Earlier this week, the nonprofit Internet Corporation for Assigned Names and Numbers (ICANN) held a meeting and discussed on the fate of the public Whois database. The Whois database reviews contact information of those who own websites. In late May, a general data protection regulation is anticipated to take effect in European Union. This is expected to make the revealing of personal information about website owners in Whois illegal. The GDPR is still debating whether to protect information about website owners who are listed in Whois directory in order to make things more transparent. The GDPR is not for organizations but applies to people with fictitious names and comes into effect if individuals are identified somehow.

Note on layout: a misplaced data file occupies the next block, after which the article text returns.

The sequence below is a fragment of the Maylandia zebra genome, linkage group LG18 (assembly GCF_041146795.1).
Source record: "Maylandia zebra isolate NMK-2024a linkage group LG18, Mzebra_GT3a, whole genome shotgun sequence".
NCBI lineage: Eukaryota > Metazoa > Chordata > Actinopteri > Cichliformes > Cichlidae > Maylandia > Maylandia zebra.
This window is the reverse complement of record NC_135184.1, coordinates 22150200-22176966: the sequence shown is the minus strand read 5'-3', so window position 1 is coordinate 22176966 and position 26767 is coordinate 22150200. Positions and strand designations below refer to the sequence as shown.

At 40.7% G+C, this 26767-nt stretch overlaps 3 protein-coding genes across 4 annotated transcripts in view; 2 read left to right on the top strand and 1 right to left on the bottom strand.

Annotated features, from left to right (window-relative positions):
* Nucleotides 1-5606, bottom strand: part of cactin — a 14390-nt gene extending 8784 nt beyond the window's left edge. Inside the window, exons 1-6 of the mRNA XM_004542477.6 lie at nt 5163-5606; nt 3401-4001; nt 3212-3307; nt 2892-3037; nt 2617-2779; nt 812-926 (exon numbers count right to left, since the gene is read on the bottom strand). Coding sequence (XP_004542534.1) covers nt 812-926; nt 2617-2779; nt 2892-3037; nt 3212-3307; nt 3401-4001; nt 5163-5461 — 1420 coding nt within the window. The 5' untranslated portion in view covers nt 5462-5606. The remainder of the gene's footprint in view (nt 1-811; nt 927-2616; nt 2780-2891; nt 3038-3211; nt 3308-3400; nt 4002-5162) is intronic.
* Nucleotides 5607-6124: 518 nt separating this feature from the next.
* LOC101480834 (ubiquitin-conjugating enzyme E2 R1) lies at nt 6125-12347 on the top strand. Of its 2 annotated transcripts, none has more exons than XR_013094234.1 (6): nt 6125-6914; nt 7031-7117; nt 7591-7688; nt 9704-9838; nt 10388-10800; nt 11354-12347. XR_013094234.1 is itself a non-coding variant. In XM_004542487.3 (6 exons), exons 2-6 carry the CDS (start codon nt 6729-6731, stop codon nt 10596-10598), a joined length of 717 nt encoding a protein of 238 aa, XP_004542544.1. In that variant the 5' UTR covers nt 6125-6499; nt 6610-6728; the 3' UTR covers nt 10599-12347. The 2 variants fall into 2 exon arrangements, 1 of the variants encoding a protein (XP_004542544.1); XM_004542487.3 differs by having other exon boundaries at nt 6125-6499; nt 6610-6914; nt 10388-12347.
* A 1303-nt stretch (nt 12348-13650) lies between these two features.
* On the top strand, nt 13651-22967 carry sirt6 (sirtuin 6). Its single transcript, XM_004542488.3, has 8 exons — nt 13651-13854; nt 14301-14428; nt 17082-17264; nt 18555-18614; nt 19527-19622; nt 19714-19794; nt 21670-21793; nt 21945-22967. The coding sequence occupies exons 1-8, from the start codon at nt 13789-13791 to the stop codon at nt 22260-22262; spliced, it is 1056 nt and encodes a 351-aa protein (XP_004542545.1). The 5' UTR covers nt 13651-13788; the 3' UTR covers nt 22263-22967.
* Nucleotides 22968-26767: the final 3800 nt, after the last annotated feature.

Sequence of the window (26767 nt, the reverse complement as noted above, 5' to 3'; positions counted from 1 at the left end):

If the name of the company or email address is the same as the person who owns it then there are problems which arise. The Internet Corporation for Assigned Names and Numbers is planning to divide Whois into two tyres- one which is currently the case, that is it is open to the public; and second that this information can be accessed as and when required by police, researchers, or anyone having legal and legitimate queries. Whether or not journalists will get an access is still undecided. There are many websites which complain that providing contact information to the public at who is results in spamming and in few cases physical violence. The ICANN is trying to strike a balance.